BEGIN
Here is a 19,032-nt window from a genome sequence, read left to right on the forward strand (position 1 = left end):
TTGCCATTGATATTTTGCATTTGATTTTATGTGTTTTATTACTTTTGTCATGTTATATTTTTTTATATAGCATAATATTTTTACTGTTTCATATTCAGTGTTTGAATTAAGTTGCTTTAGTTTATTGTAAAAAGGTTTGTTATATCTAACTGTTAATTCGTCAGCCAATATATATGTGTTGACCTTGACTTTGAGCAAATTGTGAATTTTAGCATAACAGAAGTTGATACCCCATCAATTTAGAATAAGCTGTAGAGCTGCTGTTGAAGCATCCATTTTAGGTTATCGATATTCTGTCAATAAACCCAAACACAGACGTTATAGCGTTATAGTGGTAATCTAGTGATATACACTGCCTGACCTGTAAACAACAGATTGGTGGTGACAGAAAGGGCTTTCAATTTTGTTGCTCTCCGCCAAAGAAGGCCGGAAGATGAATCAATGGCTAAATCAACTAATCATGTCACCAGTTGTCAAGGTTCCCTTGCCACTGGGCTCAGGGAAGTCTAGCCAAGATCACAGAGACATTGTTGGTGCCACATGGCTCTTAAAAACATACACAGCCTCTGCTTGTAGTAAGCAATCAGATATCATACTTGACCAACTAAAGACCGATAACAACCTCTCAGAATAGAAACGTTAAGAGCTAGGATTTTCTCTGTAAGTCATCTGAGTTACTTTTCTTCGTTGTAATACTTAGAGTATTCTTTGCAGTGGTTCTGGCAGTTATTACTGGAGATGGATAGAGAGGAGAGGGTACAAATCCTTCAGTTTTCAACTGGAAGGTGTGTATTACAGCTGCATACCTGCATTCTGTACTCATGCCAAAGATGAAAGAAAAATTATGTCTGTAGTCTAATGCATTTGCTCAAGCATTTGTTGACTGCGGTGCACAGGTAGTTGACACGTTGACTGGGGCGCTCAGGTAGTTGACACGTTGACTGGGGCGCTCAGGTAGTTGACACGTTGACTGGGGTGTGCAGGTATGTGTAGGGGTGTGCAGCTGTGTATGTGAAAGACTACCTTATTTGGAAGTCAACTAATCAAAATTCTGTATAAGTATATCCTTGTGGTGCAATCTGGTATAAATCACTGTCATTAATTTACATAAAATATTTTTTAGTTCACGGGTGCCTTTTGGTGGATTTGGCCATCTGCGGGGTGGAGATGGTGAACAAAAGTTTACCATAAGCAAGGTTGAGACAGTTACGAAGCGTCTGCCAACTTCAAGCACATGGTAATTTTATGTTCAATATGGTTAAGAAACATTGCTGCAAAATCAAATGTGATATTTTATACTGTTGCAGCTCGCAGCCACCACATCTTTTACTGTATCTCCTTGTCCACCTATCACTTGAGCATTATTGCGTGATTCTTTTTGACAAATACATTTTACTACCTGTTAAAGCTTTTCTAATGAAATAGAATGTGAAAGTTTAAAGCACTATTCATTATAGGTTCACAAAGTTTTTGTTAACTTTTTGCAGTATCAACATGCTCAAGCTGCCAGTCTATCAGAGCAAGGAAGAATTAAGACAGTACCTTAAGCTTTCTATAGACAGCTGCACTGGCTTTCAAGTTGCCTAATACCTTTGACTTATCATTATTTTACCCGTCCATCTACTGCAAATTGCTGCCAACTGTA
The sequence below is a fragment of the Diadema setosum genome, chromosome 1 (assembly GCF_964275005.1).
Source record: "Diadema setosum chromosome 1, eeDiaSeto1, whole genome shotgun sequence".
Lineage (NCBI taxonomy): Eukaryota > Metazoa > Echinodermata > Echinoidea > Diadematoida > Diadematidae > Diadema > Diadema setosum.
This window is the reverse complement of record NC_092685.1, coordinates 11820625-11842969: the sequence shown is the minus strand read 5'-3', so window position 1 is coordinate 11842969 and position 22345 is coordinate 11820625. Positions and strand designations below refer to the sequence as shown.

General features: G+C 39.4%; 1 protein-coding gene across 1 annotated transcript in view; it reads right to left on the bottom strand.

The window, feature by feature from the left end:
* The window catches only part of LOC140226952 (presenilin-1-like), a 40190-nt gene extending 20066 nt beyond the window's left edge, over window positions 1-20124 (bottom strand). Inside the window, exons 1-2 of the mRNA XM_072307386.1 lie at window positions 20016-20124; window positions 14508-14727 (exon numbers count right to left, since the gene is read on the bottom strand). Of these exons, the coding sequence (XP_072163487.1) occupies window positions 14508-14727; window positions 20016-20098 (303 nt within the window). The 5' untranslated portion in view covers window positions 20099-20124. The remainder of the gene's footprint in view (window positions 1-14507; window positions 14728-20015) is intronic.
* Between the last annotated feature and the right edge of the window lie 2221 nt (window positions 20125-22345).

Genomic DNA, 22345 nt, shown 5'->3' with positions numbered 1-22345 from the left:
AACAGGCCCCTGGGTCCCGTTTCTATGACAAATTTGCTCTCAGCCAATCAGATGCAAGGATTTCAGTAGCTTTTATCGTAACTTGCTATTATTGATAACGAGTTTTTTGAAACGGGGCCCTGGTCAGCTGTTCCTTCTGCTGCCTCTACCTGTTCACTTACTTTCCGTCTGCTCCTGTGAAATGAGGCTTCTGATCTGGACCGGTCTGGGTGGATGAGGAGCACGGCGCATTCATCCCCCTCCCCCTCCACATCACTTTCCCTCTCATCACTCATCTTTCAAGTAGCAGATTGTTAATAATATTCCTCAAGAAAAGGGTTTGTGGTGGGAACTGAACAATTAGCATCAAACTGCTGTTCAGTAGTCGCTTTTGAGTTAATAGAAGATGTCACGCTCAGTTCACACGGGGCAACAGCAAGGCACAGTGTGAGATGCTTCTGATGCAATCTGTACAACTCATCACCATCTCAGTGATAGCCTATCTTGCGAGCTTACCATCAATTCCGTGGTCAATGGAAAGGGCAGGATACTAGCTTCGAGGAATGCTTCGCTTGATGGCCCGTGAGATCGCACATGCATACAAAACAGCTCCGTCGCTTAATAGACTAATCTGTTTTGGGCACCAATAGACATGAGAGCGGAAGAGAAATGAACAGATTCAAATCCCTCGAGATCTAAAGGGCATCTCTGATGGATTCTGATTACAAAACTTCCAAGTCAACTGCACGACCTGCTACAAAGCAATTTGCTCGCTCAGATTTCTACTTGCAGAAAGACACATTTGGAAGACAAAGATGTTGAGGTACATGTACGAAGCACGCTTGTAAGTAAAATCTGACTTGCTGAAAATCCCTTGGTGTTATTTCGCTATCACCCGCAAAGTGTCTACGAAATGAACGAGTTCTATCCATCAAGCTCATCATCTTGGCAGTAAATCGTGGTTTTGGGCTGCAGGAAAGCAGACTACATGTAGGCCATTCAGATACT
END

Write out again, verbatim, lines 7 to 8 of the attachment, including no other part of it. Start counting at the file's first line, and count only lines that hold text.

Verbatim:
General features: G+C 39.4%; 1 protein-coding gene across 1 annotated transcript in view; it reads right to left on the bottom strand.

The window, feature by feature from the left end: